from The American Heritage® Dictionary of the English Language, 5th Edition.
- noun The quality or condition of being improbable.
- noun Something improbable.
from The Century Dictionary.
- noun Want of probability; unlikelihood.
from the GNU version of the Collaborative International Dictionary of English.
- noun The quality or state of being improbable; unlikelihood; also, that which is improbable; an improbable event or result.
from Wiktionary, Creative Commons Attribution/Share-Alike License.
- noun The quality or state of being
- noun That which is improbable; an improbable
from WordNet 3.0 Copyright 2006 by Princeton University. All rights reserved.
- noun the quality of being improbable
Sorry, no etymologies found.
And Chullunder Ghose describes it as "the inside-out-ishness of paradox pursued to ultimate improbability, which is the essence of the quest for truth."
The improbability will be the greater, the more complicated the routes; and it will become impossibility, if the zigzags are infinitely complicated.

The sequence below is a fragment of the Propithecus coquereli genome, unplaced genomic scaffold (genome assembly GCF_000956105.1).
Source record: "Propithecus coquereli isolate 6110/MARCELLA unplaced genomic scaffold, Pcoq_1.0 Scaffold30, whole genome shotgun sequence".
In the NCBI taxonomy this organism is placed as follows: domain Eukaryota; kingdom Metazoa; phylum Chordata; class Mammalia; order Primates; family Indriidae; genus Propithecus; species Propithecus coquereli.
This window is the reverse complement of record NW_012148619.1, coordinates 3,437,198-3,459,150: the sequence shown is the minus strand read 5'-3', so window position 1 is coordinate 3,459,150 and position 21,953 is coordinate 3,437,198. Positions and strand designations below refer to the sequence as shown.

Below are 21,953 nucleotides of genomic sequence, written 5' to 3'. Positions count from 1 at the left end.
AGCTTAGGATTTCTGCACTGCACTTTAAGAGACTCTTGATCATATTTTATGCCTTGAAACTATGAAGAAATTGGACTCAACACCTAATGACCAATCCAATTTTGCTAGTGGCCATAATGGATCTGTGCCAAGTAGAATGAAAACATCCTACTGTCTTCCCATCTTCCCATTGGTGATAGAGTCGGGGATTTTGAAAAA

Crowds, being incapable both of reflection and of reasoning, are devoid of the notion of improbability; and it is to be noted that in a general way it is the most improbable things that are the most striking.
But his improbabilities are rarely psychological, and in some of his plays there occurs one kind of improbability which is no defect, but simply a characteristic which has lost in our day much of its former attraction.
_If, in a story, the characters and the events are truly convincing; if the former are appealingly human and the latter are so carefully devised and described as never to evoke the idea of improbability, then it can make no difference in the_ intellectual pleasure _of the reader whether what he is made to realise so vividly is a record of fact or of mere fancy.
Assertions for which there is abundant positive evidence are often disbelieved, on account of what is called their improbability, or impossibility.
Note that Heddle* refers to unity or near unity probability while Collins refers to "improbability".
Heddle's argument is more sound since it involves, in practical terms, one single probability, while Collins's use of the word "improbability" implies multiple values of probabilities that can be used and thus a means to calculate them.
She must have got hold of some kind of improbability generator as, suddenly, the unexpected became a daily event.
(Compare a creationist's anti-evolution argument based on the "improbability" of human existence.)